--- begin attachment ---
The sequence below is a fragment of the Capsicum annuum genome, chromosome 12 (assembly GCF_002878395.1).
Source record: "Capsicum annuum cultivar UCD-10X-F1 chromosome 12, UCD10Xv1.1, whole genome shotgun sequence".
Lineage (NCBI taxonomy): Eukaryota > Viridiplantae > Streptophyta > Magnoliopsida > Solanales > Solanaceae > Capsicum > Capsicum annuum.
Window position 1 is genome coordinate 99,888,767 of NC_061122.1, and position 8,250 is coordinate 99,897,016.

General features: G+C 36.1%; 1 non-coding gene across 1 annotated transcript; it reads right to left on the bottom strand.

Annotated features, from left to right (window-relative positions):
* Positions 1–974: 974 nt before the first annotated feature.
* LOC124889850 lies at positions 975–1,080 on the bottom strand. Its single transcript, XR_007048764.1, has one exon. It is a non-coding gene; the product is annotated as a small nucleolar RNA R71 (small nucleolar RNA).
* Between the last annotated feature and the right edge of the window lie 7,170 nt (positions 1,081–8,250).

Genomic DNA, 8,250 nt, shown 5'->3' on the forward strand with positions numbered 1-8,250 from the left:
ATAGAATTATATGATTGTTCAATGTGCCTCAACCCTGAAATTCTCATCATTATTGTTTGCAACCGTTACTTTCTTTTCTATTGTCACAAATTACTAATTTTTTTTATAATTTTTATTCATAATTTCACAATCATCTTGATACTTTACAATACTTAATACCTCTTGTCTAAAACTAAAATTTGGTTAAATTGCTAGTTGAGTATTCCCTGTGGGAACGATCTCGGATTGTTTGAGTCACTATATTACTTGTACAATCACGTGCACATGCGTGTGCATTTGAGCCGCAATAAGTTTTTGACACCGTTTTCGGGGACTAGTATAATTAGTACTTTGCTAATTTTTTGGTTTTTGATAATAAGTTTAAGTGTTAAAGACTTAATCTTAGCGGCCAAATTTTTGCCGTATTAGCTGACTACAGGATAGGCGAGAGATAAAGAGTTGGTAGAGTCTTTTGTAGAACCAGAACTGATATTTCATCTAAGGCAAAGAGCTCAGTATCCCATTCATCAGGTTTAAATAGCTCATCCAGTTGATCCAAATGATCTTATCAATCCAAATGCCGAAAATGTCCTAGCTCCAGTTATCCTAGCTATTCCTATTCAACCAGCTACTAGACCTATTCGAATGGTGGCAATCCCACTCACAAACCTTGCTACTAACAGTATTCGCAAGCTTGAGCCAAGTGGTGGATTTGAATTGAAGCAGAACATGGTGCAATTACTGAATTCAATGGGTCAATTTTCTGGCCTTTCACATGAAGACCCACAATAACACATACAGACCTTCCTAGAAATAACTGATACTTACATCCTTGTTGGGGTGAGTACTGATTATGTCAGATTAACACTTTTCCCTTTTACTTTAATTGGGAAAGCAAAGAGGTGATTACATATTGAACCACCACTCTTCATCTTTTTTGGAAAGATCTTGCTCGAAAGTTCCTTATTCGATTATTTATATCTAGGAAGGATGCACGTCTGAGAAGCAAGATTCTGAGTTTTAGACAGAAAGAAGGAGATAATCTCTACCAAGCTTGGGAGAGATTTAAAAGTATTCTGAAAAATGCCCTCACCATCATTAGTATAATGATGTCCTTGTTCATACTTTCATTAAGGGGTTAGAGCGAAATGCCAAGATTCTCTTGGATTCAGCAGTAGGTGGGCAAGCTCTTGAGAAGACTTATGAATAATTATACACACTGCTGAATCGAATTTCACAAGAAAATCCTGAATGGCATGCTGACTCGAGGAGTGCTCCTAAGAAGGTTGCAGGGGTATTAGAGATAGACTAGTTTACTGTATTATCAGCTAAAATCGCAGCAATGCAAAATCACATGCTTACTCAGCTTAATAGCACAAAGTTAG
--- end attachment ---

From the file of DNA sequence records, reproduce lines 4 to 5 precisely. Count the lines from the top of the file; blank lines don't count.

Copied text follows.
Window position 1 is genome coordinate 99,888,767 of NC_061122.1, and position 8,250 is coordinate 99,897,016.

General features: G+C 36.1%; 1 non-coding gene across 1 annotated transcript; it reads right to left on the bottom strand.